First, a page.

Tag Archives: family

What Are You Up To?

Family time this Christmas took the shape of phone calls and e-mails. I don’t live near any of my family now, though they are often in my thoughts and prayers. I noticed, during one of these phone calls, a pattern I’d not been fully conscious of before.

Photo by Quino Al on Unsplash

When someone asks me what I’ve been doing with myself, what’s occupying my attention and time, I’m tongue tied. Something about that question stops me in my tracks. I hear myself give a stilted what-I-did-during-my-summer-vacation kind of report rather than a true, heartfelt answer. After these conversations, I feel like an idiot. I love hearing about what my loved ones are up to. Why can’t I give an honest answer to the same question? What’s in my way?

The answers to that (so far) are complicated, and interesting, and sad.

One thing I can say is that I much prefer listening to others rather than talking about myself. Talking about myself is embarrassing. Underneath the embarrassment is my persistent feeling of being a freak. All my life I’ve felt that I don’t fit in very well, and all my life I’ve endeavored to hide that fact. The best way to do that is to keep the focus firmly away from me!

Another obstacle has to do with schedule shaming. When I was younger, my days were filled to the brim with emotional labor, earning a paycheck, and taking care of others. I was busy all the time. I raced from one need to the next, none of them mine.

Photo by Anna Dziubinska on Unsplash

Whoever or whatever I was existed only in a tiny cage in the center of an ongoing hurricane of necessity and demand. I could talk (a lot) about doing. I had few chances to just stop and be, and if I did, I felt ashamed for wasting time and making no contribution to anyone else.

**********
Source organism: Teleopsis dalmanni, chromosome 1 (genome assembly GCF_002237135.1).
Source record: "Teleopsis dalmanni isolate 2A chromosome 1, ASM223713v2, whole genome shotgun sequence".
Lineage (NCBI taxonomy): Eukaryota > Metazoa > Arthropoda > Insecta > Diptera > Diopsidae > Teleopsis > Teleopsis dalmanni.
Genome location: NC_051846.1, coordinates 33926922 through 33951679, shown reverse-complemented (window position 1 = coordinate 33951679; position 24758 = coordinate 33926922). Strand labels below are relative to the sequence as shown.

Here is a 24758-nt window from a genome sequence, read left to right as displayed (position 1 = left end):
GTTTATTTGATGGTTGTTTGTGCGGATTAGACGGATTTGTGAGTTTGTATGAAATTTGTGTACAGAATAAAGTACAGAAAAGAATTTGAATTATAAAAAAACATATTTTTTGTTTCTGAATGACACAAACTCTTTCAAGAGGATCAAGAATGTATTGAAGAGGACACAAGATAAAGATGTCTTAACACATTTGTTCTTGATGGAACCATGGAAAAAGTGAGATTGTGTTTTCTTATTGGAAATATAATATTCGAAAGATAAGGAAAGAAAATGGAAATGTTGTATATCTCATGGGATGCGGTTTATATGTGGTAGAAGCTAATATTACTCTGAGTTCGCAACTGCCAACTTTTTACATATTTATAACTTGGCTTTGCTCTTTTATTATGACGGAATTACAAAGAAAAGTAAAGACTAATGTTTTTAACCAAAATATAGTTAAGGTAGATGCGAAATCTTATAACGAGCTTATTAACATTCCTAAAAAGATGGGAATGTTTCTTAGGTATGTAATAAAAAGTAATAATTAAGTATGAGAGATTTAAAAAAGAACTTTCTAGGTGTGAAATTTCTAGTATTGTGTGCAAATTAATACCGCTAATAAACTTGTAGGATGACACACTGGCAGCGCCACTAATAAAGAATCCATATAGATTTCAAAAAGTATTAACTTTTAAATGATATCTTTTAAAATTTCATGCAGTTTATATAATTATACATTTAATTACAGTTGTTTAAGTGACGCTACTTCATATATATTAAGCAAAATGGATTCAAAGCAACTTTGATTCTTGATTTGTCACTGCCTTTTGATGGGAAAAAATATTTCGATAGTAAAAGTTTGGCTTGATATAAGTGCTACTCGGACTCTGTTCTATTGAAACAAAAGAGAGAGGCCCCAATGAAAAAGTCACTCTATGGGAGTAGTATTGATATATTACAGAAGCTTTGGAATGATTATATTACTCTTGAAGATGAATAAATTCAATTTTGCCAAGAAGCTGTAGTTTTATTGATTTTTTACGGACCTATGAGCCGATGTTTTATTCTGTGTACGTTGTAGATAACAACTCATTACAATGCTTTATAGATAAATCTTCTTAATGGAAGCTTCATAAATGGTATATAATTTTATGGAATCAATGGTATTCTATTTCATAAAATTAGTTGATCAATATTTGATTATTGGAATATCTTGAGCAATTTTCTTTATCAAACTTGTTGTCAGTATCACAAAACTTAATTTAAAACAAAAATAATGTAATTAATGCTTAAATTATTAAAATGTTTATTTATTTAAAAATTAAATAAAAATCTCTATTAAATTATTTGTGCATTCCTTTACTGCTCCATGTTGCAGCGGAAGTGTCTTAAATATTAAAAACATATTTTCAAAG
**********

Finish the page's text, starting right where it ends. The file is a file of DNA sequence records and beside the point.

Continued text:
This, of course, is absolutely normal for women in this culture. The expectation is that women with children, women with partners, women with family elders, live in just this way. It’s what women are for, and I asked for nothing better. It gave me great pleasure to take care of others, manage relationships, and live up to expectations, my own as well as everyone else’s.

What I didn’t realize until I stopped living that way was the terrible price I would pay for stepping out of that role and choosing to live for myself. Now, when someone asks me what I’m doing with my life, the true answer is NOT taking care of anyone else. NOT managing the lives of others. NOT burning myself out in unending emotional labor. I am able to choose Failing To Please anyone but myself.

Now I’m being. I’m meeting my own needs. I’m still busy, but not with running errands, doing housework, and general caregiving. I’m creating a life plan in the context of holistic decision making. I’m making a writing business plan as part of my life plan. I’m taking SEO tutorials and applying what I’ve learned to this blog. I’m taking tutorials on Excel and making spreadsheets as part of my writing business plan. I’m reading. I’m writing. I’m herding cats. I’m looking out the window. I’m doing midwinter ritual and welcoming the returning light. I’m loving people. I’m loving myself. I’m exercising. I’m searching for an editor and agent. I’m submitting writing for publication. I’m looking through seed catalogs.